The next stop along the way was a very old lighthouse perched on top of a rocky hill just east of the coast. The lighthouse was constructed and first lit in 1892 and still functions today, marking the northwestern most point of the Philippines.
We continued our journey up the coast to the town Burgos to visit the Kapurpurawan rock formation, a limestone monument scuplted by the elements over thousands of years.
It was a little bit of a hike to get down the hillside to visit the rocks but it was well worth the journey. The geology was unlike anything I had seen in the Philippines and I had found myself, for the second time, challenging my assumptions of this being a country of beaches and palm trees. The first time of course was seeing pine trees and experiencing temperate weather in Baguio. The hike also presented me with an opportunity to make a new friend.
Further up the coast we stopped by a wind farm. It was somewhat unexpected but unsurprising at the same time, as the coast in these parts was really quite windy.
It was rather curious to see a country without the financial capabilities of Canada embracing this technology.
We carried on to our destination, soon arriving in Pagudpud. As we drove further along the coast, coastline turned to mountains and we found ourselves in a bit of rain but that did not deter us.
The road continued and eventually lead us back out to the coast where we came across a sleepy little resort. We decided this would be a good place to stop for some food before heading back down to Laoag for the evening. We walked into a small roadside restaurant where a woman cooked us up some fresh tuna and prawns.
After a healthy dose of seafood we made our way back “home” to rest up for our final day in Ilocos Norte. Our driver, Mario, to return in the morning.
Day 13: Vigan
Our thirteenth day in the Philippines was also our last day in Ilocos Norte. Since we didn’t get to see much of Vigan on our first way through we decided we wanted to see it before we left. The trip to Vigan was a few hours round trip so we had plenty of time to fit it in before flying to Manila later that evening.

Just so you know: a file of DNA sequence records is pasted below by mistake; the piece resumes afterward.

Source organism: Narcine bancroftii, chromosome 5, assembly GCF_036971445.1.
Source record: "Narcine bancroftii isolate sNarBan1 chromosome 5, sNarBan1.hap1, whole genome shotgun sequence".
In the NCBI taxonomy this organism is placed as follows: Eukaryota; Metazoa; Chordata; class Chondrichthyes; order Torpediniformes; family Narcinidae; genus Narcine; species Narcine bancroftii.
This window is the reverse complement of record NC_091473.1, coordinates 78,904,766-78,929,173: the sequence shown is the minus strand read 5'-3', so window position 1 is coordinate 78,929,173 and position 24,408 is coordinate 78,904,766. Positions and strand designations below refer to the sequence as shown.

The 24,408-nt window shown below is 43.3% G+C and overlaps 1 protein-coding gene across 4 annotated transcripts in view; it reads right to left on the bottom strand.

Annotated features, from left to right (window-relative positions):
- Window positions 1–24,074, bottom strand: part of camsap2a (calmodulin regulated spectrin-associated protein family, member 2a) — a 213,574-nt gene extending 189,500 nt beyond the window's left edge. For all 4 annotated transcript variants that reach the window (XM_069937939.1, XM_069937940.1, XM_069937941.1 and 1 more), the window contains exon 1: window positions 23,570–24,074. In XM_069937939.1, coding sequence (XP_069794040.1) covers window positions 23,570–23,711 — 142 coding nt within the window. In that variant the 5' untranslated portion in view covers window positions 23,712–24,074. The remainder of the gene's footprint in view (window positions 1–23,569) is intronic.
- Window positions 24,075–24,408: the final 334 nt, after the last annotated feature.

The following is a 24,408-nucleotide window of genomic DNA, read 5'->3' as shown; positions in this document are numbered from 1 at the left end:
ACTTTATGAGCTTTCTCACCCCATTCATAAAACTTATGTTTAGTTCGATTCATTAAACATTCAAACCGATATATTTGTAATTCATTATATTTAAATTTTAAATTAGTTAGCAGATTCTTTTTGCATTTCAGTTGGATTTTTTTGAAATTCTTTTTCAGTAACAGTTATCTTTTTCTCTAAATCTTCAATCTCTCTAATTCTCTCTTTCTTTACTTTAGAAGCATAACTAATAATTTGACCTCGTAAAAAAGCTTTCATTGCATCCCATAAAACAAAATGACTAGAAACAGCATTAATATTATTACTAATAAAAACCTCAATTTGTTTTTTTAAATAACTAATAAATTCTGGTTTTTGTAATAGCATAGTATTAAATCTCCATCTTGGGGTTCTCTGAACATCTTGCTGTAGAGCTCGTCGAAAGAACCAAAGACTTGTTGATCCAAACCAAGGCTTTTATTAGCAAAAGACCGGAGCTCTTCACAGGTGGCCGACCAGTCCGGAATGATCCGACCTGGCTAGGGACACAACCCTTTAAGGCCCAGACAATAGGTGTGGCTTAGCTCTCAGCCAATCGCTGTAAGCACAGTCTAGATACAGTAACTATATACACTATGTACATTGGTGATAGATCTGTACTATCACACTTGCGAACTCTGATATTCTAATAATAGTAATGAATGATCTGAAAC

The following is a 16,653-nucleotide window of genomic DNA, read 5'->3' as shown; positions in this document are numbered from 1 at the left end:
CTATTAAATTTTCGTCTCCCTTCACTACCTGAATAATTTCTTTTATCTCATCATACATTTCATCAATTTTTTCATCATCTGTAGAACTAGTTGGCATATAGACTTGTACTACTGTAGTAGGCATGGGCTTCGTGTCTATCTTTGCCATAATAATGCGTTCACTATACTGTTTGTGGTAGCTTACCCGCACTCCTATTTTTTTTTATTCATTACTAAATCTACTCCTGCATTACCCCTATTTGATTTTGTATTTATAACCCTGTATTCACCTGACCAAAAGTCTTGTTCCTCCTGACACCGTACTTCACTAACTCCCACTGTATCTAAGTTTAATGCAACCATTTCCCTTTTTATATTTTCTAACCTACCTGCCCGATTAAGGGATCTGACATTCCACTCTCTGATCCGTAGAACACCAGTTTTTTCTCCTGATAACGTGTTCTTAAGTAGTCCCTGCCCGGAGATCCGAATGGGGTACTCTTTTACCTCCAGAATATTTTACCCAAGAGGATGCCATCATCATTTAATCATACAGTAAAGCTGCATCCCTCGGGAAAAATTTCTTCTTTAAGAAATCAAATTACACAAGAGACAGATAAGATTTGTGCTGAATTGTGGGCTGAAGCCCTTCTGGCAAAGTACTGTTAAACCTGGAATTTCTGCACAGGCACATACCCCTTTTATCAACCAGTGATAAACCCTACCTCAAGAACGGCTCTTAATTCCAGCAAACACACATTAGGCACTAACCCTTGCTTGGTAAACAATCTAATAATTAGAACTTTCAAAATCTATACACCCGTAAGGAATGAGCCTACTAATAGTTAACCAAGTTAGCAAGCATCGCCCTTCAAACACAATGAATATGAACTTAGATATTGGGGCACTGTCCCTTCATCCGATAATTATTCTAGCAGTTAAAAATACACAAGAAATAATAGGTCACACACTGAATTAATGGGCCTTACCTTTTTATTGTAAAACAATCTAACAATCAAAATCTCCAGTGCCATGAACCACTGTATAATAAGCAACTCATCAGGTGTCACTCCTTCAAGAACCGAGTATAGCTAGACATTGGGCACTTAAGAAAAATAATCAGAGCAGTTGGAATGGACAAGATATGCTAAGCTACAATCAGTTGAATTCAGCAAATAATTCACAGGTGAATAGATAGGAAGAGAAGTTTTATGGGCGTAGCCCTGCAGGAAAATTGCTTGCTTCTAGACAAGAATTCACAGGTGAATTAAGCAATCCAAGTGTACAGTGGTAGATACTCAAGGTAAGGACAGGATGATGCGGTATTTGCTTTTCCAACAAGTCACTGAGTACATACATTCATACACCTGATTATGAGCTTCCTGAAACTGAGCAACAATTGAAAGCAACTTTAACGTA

We arrived in Vigan shortly before lunch and spent much of the mid-day walking around this old city. I was yet again amazed to see the preservation of their rich history and ways of life. Many of the buildings, built hundreds of years ago, still standing despite decades of pummeling by nature. Many of the people still practicing crafts using the traditional techniques taught to them by their ancestors.
I felt so grateful that I was able to see this city on foot and to meet the people of Vigan. Unfortunately I was unable to stay for long as we had to eat then return to Laoag so we could catch our flight to Manila.
Much later that evening we had landed safely in Manila and after quite some time in Manila’s infamous traffic we checked into our hotel.
We were only in Manila for two nights before we had to head home. I found Manila to be quite hectic in contrast to the much more relaxing lifestyle I had experienced throughout my journey around Luzon. We spent much of our time walking to and from restaurants and shopping malls. Much of my experience in Manila reminded me of why I left Toronto (too busy, too noisy, too smoggy).
Don’t get me wrong though. I enjoyed my time in Manila. It was just different, and a bit of a disorienting.
That said I still look at my time Manila as positive experience. After all, it gave me the opportunity to visit with Adonis (Genesis’ brother) and I able to experience a filipino hilot massage, complete with hot banana leaf across my back.
Back to Reality
This whole vacation has been an amazing journey. It has been a feast for the eyes and the mind; and at times just a feast.It was relaxing, busy, enlightening, and rejuvenating. I feel like I was able to have an authentic Philippine experience with a dash of frivolity. Perhaps the best part was being able to share some of that with Genesis and his family.
In the end my time in the Philippines was successful. I came back to my life in Vancouver re-energized and enlightened, something I hope to achieve in all my vacations.
I’m already looking forward to returning to the Philippines someday, perhaps next year. There is so much more this country has to offer and I can’t wait to experience it.
If you want to see more pictures of my trip, I’ve posted a photo album on trovebox.